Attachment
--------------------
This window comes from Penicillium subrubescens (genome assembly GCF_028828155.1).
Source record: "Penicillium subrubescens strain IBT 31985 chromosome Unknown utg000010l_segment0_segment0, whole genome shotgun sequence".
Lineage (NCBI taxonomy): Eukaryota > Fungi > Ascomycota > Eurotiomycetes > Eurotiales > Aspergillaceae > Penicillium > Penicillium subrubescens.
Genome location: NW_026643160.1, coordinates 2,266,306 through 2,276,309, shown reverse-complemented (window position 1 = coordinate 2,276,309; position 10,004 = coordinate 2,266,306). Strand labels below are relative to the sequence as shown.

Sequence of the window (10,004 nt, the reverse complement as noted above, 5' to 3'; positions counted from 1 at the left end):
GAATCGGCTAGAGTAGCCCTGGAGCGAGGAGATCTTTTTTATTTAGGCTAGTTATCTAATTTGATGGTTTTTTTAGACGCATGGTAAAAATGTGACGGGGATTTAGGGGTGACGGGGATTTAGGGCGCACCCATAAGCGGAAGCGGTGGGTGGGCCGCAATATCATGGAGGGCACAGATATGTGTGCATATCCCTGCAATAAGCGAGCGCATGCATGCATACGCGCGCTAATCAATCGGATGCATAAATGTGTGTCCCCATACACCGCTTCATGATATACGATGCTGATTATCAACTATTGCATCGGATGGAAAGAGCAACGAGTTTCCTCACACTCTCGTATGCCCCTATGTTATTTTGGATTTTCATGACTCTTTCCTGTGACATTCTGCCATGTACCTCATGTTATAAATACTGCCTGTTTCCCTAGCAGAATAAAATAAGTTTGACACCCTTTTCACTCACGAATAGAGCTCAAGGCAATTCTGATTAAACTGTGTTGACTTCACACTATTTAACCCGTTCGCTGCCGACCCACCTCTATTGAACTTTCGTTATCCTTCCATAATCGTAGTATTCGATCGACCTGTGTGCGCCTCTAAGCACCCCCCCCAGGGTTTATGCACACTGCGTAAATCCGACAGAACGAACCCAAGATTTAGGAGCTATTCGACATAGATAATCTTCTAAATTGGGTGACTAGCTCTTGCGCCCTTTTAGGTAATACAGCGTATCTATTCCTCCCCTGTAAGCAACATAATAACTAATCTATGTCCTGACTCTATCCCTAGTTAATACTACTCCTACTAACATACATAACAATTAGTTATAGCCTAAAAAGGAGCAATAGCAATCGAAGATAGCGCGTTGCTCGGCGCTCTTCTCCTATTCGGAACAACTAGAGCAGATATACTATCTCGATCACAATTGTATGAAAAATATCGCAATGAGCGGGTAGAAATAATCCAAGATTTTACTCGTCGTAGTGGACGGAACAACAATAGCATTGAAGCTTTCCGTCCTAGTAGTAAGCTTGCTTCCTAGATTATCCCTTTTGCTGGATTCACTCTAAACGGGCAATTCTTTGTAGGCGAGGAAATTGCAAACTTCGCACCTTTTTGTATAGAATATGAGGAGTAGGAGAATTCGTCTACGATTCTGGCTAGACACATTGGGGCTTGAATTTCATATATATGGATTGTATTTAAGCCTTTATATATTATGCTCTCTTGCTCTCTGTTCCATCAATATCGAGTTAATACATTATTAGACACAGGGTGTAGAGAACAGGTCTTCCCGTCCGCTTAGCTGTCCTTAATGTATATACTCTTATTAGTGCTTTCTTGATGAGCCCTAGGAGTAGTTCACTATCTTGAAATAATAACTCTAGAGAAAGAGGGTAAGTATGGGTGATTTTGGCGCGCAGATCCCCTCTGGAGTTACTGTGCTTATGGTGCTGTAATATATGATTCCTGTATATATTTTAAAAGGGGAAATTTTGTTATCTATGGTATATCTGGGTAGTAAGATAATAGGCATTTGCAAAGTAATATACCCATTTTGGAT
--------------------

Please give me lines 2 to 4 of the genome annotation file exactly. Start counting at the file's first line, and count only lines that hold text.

Source record: "Penicillium subrubescens strain IBT 31985 chromosome Unknown utg000010l_segment0_segment0, whole genome shotgun sequence".
Lineage (NCBI taxonomy): Eukaryota > Fungi > Ascomycota > Eurotiomycetes > Eurotiales > Aspergillaceae > Penicillium > Penicillium subrubescens.
Genome location: NW_026643160.1, coordinates 2,266,306 through 2,276,309, shown reverse-complemented (window position 1 = coordinate 2,276,309; position 10,004 = coordinate 2,266,306). Strand labels below are relative to the sequence as shown.